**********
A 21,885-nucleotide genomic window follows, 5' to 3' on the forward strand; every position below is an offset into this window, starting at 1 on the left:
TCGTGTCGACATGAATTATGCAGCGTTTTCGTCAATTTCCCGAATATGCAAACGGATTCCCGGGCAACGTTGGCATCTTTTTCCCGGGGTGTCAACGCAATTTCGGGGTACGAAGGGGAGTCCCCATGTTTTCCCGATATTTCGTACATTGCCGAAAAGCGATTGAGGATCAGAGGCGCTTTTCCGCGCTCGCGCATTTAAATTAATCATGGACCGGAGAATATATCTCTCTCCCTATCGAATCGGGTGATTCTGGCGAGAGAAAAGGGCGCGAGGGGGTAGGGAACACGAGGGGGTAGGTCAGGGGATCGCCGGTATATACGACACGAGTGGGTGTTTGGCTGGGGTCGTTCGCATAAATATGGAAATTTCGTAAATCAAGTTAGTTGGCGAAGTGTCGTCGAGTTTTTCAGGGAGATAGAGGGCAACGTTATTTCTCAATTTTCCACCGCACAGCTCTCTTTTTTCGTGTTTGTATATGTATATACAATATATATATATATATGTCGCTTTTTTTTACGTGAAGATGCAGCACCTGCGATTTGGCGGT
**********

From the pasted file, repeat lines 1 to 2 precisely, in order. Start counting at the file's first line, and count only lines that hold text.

A 21,885-nucleotide genomic window follows, 5' to 3' on the forward strand; every position below is an offset into this window, starting at 1 on the left:
TCGTGTCGACATGAATTATGCAGCGTTTTCGTCAATTTCCCGAATATGCAAACGGATTCCCGGGCAACGTTGGCATCTTTTTCCCGGGGTGTCAACGCAATTTCGGGGTACGAAGGGGAGTCCCCATGTTTTCCCGATATTTCGTACATTGCCGAAAAGCGATTGAGGATCAGAGGCGCTTTTCCGCGCTCGCGCATTTAAATTAATCATGGACCGGAGAATATATCTCTCTCCCTATCGAATCGGGTGATTCTGGCGAGAGAAAAGGGCGCGAGGGGGTAGGGAACACGAGGGGGTAGGTCAGGGGATCGCCGGTATATACGACACGAGTGGGTGTTTGGCTGGGGTCGTTCGCATAAATATGGAAATTTCGTAAATCAAGTTAGTTGGCGAAGTGTCGTCGAGTTTTTCAGGGAGATAGAGGGCAACGTTATTTCTCAATTTTCCACCGCACAGCTCTCTTTTTTCGTGTTTGTATATGTATATACAATATATATATATATATGTCGCTTTTTTTTACGTGAAGATGCAGCACCTGCGATTTGGCGGT